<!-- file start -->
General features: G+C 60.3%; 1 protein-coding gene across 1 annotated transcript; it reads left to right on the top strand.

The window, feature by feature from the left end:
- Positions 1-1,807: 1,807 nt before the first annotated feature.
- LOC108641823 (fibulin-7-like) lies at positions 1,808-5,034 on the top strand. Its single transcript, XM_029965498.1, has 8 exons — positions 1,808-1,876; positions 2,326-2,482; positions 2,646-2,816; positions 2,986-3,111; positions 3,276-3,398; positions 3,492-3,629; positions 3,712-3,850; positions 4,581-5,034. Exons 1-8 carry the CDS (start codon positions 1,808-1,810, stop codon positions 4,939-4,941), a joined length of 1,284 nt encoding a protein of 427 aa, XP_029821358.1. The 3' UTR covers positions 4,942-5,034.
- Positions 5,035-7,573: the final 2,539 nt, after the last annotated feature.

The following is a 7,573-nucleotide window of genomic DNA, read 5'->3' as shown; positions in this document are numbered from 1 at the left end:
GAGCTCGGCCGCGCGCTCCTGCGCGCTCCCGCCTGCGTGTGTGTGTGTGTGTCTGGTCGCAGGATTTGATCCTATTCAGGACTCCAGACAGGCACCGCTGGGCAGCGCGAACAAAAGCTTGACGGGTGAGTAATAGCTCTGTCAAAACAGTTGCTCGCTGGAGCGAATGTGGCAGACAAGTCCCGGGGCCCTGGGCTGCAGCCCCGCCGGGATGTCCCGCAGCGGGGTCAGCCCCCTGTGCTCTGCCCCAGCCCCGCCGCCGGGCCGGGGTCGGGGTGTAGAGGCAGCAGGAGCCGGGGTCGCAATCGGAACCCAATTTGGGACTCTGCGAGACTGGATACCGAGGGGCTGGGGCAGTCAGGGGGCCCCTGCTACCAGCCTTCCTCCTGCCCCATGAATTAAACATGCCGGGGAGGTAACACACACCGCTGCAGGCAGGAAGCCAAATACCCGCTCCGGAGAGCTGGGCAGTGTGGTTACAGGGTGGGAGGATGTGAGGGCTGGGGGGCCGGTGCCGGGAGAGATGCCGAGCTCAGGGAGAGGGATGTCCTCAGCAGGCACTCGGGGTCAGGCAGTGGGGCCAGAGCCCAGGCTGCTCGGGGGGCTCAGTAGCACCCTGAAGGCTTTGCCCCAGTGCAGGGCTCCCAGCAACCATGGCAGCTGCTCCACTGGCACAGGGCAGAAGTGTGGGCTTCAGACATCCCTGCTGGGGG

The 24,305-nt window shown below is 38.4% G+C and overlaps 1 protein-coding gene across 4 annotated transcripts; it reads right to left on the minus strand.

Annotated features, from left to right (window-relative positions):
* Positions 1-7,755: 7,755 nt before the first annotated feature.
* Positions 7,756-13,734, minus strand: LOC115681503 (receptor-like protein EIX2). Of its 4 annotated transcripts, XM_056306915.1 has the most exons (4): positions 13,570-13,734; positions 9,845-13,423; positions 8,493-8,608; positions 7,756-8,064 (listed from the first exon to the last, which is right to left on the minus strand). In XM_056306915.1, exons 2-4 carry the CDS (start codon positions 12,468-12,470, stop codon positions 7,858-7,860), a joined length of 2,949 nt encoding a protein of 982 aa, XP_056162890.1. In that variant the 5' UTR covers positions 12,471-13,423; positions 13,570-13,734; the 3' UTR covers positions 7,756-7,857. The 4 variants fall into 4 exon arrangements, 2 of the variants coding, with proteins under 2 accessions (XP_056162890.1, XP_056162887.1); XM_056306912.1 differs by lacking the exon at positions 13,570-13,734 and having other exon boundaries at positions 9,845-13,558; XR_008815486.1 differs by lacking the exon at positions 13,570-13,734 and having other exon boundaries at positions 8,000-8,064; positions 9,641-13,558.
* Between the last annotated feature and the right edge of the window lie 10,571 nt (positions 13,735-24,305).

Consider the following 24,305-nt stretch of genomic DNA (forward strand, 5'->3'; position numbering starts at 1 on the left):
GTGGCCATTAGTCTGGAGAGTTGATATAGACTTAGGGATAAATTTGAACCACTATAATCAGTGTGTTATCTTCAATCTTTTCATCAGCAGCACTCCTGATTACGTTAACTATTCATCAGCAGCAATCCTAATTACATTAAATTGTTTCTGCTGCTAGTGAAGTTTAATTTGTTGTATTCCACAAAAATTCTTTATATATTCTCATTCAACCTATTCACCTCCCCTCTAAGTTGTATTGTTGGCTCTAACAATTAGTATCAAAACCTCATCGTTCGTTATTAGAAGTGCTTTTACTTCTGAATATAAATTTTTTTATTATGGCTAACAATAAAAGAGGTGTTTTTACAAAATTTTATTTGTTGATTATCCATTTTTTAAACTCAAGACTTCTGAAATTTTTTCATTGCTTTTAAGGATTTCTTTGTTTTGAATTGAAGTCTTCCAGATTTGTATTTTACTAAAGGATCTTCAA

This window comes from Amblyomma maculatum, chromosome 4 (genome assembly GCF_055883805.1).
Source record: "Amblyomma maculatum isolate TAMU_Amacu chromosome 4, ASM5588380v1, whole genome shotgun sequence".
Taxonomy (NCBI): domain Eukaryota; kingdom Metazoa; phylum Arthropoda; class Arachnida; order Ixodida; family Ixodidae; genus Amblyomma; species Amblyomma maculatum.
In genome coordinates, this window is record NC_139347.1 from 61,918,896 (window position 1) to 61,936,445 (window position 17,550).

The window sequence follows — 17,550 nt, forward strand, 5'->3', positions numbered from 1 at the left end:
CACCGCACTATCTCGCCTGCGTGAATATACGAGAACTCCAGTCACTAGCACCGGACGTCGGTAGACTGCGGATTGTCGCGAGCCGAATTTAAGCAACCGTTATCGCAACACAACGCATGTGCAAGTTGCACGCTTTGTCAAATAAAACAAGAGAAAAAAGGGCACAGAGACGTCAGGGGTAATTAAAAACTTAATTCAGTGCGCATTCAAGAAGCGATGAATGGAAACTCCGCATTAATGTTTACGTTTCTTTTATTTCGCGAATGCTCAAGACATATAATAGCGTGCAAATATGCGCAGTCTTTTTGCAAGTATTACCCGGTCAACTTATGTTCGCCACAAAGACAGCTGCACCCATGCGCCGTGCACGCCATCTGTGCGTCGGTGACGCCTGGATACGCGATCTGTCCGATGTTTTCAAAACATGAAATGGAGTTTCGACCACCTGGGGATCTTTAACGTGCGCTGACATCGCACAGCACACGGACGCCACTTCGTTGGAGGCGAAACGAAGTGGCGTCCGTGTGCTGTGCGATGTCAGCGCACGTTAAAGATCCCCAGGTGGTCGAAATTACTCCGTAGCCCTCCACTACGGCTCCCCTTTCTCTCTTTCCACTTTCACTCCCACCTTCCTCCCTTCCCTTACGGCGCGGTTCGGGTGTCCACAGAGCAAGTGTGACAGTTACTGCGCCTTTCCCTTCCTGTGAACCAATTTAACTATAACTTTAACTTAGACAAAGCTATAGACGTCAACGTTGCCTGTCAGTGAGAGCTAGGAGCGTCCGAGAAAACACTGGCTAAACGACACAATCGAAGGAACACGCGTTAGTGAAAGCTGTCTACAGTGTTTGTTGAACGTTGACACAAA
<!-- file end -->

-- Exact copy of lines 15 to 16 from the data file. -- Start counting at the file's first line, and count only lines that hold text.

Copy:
This window comes from Amblyomma maculatum, chromosome 4 (genome assembly GCF_055883805.1).
Source record: "Amblyomma maculatum isolate TAMU_Amacu chromosome 4, ASM5588380v1, whole genome shotgun sequence".